Big Data Analytics: Frequently Asked Questions (FAQ)
Blog by Philip Russom
Research Director for Data Management, TDWI What exactly is Big Data Analytics?
It’s two things: big data and the kind of analytics users want to do with big data. Let’s start with big data, then come back to analytics.
Users interviewed by TDWI state that data isn’t big until it breaks 10Tb. So that’s the low end of big data. And some user organizations have cached away hundreds of terabytes--just for analytics. The size of big data is relative; hundreds of TBs isn’t new, but hundred just for analytics is—at least, for most user organizations. Big Data is all about multi-terabyte datasets, right?
No, there’s more to it than that. Size aside, there are other ways to define big data. In particular, big data tends to be diverse, and it’s the diversity that drives up the data volume. For example, analytic methods that are on the rise need to correlate data points drawn from many sources, both in the enterprise and outside it. Furthermore, one of the new things about analytics is that it’s NOT just based on structured data, but on unstructured data (like human language text) and semi-structured data (like XML files, RSS feeds), and data derived from audio and video. Again, the diversity of data types drives up data volume.
Finally, big data can be defined by its velocity or speed. This may also be defined by the frequency of data generation. For example, think of the stream of data coming off of any kind of sensor, say thermometers sensing temperature, microphones listening for movement in a secure area, or video cameras scanning for a specific face in a crowd. With sensor data flying at you relentlessly in real time, data volumes get big in a hurry. Even more challenging, the analytics that go with streaming data have to make sense of the data and possibly take action—all in real time.
Hence, big data is more than large datasets. It’s also about diverse data sources or data types (and these may be arriving at various speeds), plus the challenges of analyzing data in these demanding circumstances. What kinds of analytics go with big data?
The kind of analytics applied to big data is often called “advanced analytics.” A better term would be “discovery analytics” because that’s what users are trying to accomplish. In other words, with big data analytics, the user is typically a business analyst who is trying to discover new business facts that no one in the enterprise knew before. To do that, you need large volumes of data that has a lot of details. And this is usually data that the enterprise has not tapped for analytics. For example, in the middle of the recent economic recession, companies were constantly being hit by new forms of customer churn. To discover the root cause of the newest form of churn, a business analyst grabs several terabytes of detailed data drawn from operational applications to get a view of recent customer behaviors. He may mix that data with historic data from a data warehouse. Dozens of queries later, he’s discovered a new churn behavior in a subset of the customer base. With any luck, he’ll turn that information into an analytic model, with which the company can track and predict the new form of churn. What kind of analytic tool does a business analyst need for the “discovery analytics” that’s common with big data?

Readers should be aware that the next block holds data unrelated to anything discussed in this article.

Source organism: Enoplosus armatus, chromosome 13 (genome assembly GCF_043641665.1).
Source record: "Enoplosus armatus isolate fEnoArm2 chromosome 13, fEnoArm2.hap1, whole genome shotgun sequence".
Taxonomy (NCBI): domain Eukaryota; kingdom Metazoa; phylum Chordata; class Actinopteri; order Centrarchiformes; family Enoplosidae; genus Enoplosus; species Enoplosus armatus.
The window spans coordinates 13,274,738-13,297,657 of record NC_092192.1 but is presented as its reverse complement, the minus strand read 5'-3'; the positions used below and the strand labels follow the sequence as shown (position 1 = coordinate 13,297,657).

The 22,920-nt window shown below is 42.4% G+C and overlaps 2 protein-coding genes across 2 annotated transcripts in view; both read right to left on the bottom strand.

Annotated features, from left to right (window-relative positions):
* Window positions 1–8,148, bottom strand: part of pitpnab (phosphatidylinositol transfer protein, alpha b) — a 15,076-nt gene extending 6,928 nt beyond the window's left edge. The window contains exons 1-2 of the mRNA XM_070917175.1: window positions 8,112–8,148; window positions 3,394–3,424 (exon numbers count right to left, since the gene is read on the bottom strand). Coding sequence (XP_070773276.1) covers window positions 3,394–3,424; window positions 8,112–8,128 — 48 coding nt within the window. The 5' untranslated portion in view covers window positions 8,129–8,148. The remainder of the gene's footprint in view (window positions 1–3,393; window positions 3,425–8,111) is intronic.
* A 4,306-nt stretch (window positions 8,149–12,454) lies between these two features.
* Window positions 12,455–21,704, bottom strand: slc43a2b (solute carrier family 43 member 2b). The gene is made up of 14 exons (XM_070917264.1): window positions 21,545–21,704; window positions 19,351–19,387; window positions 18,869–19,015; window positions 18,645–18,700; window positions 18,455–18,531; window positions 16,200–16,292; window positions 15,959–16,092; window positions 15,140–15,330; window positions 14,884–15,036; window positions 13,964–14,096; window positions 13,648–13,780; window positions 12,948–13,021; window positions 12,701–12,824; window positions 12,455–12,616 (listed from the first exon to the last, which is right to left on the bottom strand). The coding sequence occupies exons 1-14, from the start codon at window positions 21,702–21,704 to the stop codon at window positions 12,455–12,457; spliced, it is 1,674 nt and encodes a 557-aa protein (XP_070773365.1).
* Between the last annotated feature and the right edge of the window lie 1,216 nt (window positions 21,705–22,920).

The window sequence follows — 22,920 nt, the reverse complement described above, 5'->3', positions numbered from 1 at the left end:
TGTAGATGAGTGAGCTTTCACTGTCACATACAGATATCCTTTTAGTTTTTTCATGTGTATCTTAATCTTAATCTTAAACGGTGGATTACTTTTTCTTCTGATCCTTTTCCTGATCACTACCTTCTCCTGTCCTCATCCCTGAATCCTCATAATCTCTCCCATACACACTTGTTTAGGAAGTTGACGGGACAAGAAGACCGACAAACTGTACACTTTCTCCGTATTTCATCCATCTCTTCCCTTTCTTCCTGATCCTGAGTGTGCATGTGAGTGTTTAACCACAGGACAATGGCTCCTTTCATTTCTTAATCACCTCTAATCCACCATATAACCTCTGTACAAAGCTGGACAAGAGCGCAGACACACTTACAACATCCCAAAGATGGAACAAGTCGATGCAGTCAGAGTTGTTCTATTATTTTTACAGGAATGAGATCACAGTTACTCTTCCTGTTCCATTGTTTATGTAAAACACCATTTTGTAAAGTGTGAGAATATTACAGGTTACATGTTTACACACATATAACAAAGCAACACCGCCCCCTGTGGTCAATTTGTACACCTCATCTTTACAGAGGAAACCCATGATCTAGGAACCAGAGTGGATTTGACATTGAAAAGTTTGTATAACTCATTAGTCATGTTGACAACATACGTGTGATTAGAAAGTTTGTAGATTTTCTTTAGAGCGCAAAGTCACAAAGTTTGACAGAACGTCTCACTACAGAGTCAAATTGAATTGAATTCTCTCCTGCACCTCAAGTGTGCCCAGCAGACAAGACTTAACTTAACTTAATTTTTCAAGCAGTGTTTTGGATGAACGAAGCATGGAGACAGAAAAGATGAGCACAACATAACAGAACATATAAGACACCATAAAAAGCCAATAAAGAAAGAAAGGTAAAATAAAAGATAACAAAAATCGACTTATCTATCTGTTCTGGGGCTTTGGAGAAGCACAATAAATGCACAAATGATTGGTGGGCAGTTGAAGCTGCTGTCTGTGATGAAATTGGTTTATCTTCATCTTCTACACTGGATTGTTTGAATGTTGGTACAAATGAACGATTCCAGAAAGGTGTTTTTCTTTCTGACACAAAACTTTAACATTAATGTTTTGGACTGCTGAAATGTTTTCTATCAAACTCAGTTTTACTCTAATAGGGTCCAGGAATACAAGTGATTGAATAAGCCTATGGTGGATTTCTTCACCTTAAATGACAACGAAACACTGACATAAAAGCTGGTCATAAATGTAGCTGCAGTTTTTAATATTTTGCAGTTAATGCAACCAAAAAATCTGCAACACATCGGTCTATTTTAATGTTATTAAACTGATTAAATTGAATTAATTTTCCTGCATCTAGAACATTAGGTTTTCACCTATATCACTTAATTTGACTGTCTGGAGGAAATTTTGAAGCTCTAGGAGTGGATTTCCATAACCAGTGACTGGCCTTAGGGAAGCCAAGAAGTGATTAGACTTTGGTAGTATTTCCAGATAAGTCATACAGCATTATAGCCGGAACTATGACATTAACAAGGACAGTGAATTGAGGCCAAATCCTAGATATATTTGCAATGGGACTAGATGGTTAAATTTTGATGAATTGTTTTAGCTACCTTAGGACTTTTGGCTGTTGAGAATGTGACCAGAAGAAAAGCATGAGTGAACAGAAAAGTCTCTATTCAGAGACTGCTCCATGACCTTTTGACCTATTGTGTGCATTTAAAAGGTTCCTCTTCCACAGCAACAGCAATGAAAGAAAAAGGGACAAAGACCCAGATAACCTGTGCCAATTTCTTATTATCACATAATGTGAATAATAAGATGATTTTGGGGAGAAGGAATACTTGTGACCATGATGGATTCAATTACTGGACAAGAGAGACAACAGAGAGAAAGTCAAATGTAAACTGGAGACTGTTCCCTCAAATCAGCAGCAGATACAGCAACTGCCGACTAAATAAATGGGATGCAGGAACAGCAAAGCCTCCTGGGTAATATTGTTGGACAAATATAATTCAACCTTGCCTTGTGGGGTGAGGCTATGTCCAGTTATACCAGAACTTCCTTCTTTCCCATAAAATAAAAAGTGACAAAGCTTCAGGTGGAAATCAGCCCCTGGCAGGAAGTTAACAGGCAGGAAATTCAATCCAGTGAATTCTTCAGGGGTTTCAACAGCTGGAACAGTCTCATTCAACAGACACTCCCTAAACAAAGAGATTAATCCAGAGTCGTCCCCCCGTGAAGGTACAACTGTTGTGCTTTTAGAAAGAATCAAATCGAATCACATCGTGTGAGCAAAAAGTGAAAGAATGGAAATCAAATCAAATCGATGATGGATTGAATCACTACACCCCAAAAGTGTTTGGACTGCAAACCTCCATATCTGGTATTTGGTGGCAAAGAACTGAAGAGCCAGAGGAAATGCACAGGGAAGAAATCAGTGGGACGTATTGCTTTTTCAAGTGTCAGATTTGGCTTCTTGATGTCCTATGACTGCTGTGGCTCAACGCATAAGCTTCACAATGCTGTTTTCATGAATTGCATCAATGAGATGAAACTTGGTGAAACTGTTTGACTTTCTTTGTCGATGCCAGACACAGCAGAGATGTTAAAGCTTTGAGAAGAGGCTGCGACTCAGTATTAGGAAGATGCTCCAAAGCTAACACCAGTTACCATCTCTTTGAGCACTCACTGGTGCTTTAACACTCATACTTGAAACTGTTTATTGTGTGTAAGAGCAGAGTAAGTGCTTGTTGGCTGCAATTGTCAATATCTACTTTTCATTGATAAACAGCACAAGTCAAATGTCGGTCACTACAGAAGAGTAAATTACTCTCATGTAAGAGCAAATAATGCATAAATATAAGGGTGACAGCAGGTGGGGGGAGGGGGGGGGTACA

Discovery analytics against big data can be enabled by different types of analytic tools, including those based on SQL queries, data mining, statistical analysis, fact clustering, data visualization, natural language processing, text analytics, artificial intelligence, and so one. It’s quite an arsenal of tool types, and savvy users get to know their analytic requirements first before deciding which tool type is appropriate to their needs. Is big data a problem just to be managed (with its size, diversity, and speed) or is it an opportunity to be seized?
TDWI is currently running an Internet-based survey about big data analytics. An early extraction of survey data shows that only 30% of users responding to the survey are concerned about the technical challenges of collecting and managing big data. The vast majority – namely 70% percent of the users responding to the survey – say that big data is definitely an opportunity. That’s because through analysis the user organization can discovery new facts about their customers, markets, partners, costs, and operations, then use that information for business advantage.
So, what do you think, folks? Let me know. Thanks!
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Posted by Philip Russom, Ph.D. on June 21, 2011